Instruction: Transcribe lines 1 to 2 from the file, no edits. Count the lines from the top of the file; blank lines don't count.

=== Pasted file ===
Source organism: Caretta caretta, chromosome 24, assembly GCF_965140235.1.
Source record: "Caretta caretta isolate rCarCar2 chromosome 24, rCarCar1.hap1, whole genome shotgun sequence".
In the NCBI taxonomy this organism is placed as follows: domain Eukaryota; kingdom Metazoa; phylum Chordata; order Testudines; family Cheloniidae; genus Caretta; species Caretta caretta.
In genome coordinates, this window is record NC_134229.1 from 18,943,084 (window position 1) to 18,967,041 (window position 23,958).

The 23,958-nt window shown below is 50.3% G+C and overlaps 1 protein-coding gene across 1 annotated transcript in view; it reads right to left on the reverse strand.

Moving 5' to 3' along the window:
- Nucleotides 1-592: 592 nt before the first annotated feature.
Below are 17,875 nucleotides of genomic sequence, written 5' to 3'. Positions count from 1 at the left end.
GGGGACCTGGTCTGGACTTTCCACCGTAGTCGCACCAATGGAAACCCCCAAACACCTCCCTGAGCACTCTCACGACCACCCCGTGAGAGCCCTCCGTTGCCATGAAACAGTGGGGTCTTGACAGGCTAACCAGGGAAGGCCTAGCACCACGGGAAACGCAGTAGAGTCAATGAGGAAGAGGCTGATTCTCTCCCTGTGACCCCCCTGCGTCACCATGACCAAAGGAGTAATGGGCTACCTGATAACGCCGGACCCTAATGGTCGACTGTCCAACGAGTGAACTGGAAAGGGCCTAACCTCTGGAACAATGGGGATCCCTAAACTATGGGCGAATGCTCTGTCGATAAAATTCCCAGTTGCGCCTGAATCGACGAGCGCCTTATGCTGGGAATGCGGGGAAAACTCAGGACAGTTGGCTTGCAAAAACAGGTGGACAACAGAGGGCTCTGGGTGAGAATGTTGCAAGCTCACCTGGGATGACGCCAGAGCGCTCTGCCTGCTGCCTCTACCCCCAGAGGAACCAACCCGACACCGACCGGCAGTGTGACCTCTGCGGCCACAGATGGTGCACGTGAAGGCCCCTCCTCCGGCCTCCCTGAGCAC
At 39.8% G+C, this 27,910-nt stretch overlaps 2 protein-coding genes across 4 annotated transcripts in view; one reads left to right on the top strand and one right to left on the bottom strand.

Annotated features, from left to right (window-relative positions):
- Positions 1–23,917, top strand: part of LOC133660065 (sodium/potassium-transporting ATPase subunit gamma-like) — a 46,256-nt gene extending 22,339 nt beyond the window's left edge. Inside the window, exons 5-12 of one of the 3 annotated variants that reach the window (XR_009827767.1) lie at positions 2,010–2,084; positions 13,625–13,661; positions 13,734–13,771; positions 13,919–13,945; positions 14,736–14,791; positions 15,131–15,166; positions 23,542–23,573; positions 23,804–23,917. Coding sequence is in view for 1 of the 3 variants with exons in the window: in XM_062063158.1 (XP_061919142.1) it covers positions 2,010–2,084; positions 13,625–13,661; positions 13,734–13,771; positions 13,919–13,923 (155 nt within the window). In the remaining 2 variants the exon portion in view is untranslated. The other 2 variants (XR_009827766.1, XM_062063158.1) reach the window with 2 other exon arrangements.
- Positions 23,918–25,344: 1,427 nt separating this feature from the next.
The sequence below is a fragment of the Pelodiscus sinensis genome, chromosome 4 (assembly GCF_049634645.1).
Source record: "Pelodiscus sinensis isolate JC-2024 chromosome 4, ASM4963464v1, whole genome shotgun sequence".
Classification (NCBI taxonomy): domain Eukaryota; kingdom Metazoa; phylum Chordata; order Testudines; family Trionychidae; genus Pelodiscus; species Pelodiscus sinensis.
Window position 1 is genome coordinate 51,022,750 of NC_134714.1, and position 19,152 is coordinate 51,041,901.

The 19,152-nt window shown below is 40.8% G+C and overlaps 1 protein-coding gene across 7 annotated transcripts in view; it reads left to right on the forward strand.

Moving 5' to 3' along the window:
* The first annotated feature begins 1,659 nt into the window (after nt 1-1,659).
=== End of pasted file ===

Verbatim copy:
Source organism: Caretta caretta, chromosome 24, assembly GCF_965140235.1.
Source record: "Caretta caretta isolate rCarCar2 chromosome 24, rCarCar1.hap1, whole genome shotgun sequence".